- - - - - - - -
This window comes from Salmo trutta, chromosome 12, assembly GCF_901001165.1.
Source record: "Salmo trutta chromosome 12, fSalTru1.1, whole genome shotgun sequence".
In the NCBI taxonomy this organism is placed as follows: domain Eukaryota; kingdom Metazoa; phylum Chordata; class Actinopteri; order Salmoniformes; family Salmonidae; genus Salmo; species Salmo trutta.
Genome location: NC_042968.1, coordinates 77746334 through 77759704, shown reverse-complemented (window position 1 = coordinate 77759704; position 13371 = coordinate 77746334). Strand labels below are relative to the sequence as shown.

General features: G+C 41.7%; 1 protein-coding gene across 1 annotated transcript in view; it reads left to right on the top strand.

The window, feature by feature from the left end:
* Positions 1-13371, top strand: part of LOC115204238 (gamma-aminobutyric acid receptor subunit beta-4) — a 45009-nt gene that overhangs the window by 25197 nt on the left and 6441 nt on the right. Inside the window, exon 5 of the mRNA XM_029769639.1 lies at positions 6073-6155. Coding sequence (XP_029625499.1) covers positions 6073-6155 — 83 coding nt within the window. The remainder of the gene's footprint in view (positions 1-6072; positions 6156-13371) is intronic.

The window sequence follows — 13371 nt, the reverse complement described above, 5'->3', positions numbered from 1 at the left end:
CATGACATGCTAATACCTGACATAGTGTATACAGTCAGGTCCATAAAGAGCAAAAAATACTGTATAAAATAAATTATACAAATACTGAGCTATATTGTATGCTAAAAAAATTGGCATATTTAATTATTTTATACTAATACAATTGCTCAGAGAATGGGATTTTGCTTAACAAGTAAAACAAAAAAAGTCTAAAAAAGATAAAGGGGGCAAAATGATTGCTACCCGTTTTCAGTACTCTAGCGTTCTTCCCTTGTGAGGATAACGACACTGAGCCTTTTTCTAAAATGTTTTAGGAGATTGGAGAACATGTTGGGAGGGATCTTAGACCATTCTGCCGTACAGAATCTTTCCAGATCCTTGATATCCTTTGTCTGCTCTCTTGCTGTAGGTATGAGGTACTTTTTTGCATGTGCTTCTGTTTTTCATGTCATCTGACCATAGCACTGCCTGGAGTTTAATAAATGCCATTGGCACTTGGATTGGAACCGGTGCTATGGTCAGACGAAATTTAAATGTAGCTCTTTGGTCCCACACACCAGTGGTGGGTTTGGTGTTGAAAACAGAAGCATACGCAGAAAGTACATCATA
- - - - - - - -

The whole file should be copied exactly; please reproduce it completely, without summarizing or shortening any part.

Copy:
This window comes from Salmo trutta, chromosome 12, assembly GCF_901001165.1.
Source record: "Salmo trutta chromosome 12, fSalTru1.1, whole genome shotgun sequence".
In the NCBI taxonomy this organism is placed as follows: domain Eukaryota; kingdom Metazoa; phylum Chordata; class Actinopteri; order Salmoniformes; family Salmonidae; genus Salmo; species Salmo trutta.
Genome location: NC_042968.1, coordinates 77746334 through 77759704, shown reverse-complemented (window position 1 = coordinate 77759704; position 13371 = coordinate 77746334). Strand labels below are relative to the sequence as shown.

General features: G+C 41.7%; 1 protein-coding gene across 1 annotated transcript in view; it reads left to right on the top strand.

The window, feature by feature from the left end:
* Positions 1-13371, top strand: part of LOC115204238 (gamma-aminobutyric acid receptor subunit beta-4) — a 45009-nt gene that overhangs the window by 25197 nt on the left and 6441 nt on the right. Inside the window, exon 5 of the mRNA XM_029769639.1 lies at positions 6073-6155. Coding sequence (XP_029625499.1) covers positions 6073-6155 — 83 coding nt within the window. The remainder of the gene's footprint in view (positions 1-6072; positions 6156-13371) is intronic.

The window sequence follows — 13371 nt, the reverse complement described above, 5'->3', positions numbered from 1 at the left end:
CATGACATGCTAATACCTGACATAGTGTATACAGTCAGGTCCATAAAGAGCAAAAAATACTGTATAAAATAAATTATACAAATACTGAGCTATATTGTATGCTAAAAAAATTGGCATATTTAATTATTTTATACTAATACAATTGCTCAGAGAATGGGATTTTGCTTAACAAGTAAAACAAAAAAAGTCTAAAAAAGATAAAGGGGGCAAAATGATTGCTACCCGTTTTCAGTACTCTAGCGTTCTTCCCTTGTGAGGATAACGACACTGAGCCTTTTTCTAAAATGTTTTAGGAGATTGGAGAACATGTTGGGAGGGATCTTAGACCATTCTGCCGTACAGAATCTTTCCAGATCCTTGATATCCTTTGTCTGCTCTCTTGCTGTAGGTATGAGGTACTTTTTTGCATGTGCTTCTGTTTTTCATGTCATCTGACCATAGCACTGCCTGGAGTTTAATAAATGCCATTGGCACTTGGATTGGAACCGGTGCTATGGTCAGACGAAATTTAAATGTAGCTCTTTGGTCCCACACACCAGTGGTGGGTTTGGTGTTGAAAACAGAAGCATACGCAGAAAGTACATCATA